What are the best shoulder exercises to reduce pain?
It’s very rare these days to meet someone that has not suffered shoulder pain. We spend a lot of time at the desk and we simply aren’t as active or as strong as we used to be. Knowing what shoulder exercises to do to reduce shoulder pain can be tricky. But here’s three types of shoulder exercises you should be doing and some good rules of thumb when it comes to maintaining healthy shoulders and reducing shoulder pain.
Before looking at shoulder exercises and training, make sure you pass something like the shoulder impingement clearing tests in my 10 Step Self Screen at a minimum because knowing if there are any potential risks or injuries is the critical first step when planning any training program.
The Best Shoulder Mobility Exercises
These type of shoulder exercises are designed to increase or reestablish range of motion and shoulder mobility. They are particularly useful to offset all the hours at the desk and to prepare us for activity.
As the video shows there’s a vast array of shoulder mobility exercises you can do such as:
- Rib grab and reaches
- Quadruped rotations
- Kettlebell halos
Shoulder mobility exercises can be anything that improves thoracic or glenohumeral joint mobility. Completing these after you complete the relevant trigger point work will give the best effect.
Type 2: Shoulder stability exercises
Shoulder stability exercises are probably one of the most overlooked types of shoulder exercises when it comes to shoulder health. Once we have mobilised the shoulder we will then need to add the relevant stability to the joint to allow us to perform.
Shoulder stability exercises should challenge scapula, rotator cuff and/or glenohumeral stability in both horizontal and vertical planes. My favourite shoulder stability exercises are the:
- The arm bar
- Banded face pull and;
- Bat wing row
These will help recruit those stubborn muscles of the thoracic (rhomboids and lower traps) after long days at the desk.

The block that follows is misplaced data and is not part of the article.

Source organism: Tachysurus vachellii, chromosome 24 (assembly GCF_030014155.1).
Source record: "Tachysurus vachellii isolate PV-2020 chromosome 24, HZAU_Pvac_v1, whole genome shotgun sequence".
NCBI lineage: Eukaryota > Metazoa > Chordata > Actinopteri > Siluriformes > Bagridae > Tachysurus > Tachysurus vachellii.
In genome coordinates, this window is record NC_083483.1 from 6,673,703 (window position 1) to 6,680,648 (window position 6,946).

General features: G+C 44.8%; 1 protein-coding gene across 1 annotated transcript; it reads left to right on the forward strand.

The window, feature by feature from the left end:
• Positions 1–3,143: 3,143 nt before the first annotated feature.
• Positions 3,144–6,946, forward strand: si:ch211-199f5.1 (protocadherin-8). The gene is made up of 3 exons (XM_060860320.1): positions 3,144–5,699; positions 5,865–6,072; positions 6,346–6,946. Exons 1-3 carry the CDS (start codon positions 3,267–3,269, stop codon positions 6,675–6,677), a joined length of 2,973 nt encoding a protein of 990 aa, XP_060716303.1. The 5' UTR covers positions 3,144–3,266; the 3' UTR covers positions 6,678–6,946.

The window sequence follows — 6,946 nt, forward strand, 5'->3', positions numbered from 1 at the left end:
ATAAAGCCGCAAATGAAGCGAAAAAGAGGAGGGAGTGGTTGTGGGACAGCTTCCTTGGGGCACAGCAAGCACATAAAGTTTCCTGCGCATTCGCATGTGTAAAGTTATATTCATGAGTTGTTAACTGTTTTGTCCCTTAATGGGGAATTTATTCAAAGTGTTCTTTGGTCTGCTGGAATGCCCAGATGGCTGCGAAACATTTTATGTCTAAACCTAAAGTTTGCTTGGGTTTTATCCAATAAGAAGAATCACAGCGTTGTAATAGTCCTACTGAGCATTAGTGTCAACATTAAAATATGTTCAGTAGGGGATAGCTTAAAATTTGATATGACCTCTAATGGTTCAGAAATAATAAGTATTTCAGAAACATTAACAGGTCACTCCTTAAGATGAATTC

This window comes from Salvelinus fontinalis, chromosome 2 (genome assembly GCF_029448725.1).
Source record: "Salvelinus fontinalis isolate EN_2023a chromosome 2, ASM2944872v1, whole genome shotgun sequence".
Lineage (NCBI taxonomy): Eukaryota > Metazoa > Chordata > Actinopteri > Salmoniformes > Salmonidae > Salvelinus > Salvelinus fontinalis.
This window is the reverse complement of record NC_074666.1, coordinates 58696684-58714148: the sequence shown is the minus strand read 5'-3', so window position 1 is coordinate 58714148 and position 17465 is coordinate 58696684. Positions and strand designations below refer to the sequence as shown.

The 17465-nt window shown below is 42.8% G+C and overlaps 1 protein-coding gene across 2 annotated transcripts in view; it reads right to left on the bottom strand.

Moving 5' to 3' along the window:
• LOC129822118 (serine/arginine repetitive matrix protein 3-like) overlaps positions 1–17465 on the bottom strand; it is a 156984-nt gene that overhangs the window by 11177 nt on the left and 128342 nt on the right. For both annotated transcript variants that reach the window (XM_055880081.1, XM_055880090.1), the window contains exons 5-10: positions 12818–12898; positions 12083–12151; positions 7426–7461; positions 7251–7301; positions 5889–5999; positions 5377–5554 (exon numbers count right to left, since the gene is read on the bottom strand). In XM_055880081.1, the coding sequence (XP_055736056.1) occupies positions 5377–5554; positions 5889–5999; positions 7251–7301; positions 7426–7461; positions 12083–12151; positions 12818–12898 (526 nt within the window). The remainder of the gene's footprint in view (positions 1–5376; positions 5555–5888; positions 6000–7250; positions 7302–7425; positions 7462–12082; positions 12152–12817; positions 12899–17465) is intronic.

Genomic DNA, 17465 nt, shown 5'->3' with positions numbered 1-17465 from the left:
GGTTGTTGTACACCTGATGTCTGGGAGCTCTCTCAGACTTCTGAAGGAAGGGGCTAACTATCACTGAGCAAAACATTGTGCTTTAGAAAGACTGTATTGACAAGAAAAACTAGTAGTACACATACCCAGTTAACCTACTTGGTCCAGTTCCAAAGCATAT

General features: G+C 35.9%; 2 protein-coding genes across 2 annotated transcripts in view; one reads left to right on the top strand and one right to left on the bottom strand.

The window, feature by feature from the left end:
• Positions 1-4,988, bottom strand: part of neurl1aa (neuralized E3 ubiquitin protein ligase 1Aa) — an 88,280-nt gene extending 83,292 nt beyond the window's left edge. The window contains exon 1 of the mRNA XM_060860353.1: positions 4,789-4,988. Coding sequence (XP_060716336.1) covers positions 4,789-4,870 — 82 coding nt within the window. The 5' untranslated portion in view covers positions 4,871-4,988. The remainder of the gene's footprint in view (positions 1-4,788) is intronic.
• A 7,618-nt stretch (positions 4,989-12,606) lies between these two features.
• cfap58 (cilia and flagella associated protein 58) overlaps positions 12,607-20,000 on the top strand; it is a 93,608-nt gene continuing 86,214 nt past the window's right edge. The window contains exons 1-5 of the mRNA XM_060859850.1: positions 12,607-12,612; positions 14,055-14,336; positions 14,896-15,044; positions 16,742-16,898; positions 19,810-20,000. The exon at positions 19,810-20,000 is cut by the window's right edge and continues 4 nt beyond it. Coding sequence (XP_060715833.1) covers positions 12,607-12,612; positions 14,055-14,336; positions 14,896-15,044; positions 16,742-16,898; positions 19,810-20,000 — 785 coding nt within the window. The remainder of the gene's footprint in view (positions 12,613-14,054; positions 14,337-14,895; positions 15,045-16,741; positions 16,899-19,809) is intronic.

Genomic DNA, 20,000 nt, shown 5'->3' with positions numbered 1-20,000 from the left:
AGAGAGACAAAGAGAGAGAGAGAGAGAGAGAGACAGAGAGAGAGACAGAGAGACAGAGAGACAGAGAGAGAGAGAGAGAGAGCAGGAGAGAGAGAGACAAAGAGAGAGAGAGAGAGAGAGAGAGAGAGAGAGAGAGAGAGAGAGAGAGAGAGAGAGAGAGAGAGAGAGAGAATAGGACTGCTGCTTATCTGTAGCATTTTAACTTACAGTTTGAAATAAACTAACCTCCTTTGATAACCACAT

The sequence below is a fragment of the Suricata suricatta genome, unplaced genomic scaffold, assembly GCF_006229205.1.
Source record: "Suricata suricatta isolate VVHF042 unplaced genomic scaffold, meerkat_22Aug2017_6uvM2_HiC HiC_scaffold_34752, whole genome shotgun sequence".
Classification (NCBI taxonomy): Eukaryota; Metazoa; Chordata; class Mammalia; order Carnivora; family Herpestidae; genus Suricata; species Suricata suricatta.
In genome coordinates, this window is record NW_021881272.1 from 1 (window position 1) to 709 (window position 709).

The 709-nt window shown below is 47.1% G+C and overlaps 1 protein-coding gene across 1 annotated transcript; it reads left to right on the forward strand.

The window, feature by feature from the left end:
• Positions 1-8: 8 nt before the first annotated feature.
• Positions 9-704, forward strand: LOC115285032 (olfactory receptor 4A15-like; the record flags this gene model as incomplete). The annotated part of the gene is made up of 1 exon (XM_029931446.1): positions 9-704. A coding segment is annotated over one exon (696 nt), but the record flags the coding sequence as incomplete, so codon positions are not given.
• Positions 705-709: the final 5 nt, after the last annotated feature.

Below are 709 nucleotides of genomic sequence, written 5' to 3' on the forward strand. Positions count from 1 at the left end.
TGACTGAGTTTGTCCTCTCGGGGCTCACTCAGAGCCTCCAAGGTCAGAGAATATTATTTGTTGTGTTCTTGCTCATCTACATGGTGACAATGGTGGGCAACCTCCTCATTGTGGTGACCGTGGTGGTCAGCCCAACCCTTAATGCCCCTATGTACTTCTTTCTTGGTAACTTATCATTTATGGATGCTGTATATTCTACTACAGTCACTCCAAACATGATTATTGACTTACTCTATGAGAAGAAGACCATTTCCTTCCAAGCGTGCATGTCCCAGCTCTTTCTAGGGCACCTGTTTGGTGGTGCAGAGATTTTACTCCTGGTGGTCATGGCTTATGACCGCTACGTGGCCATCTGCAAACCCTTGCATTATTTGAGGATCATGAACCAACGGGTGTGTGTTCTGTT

Type 3: Shoulder integration exercises
Once we’ve mobilised and stabilised and we’re ready to start integrating more advanced movements and we can shift outside of traditional barbell shoulder exercises by;
- Loading a single side with a dumbbell or kettlebell or;
- Starting in a developmental stance e.g. half or tall kneeling
This is a great way to challenge the body, fire up the central nervous and challenge trunk stability. Shoulder exercises such as the bottoms up press, half kneeling press and renegade row are great options here.
How many reps of these shoulder exercises should I do?
Finally let’s talk about ratios. In order to maintain healthy shoulders it’s important to utilise horizontal pulling movements more than push movements. This includes vertical pulling as it has a strong emphasis on internal rotation of the shoulder by using the lats. Be sure to maintain a minimum of 2:1, that’s two horizontal pulls to every push (and vertical pull).
What shoulder exercises should I avoid?
As you can see there are a lot of options when it comes to shoulder exercises, but if you’re choosing the best bang for your buck and keeping your push/pull ratio in order there’s absolutely not reason why you can’t build strong, healthy shoulders.
Remember to follow the mobilise, stabilise and integrate approach along the way and stay away from anything that causes you pain. If you’re someone who has had dislocations, bursitis or other shoulder injuries be sure to consult an adequately qualified professional before starting any shoulder strength program.
The best shoulder exercises put into a workout
Complete the sequence below for 2-3 rounds. Use as little rest as possible and add more rounds if required:
Once completed you can test movements such as your clearing tests to assess the impact of the session.
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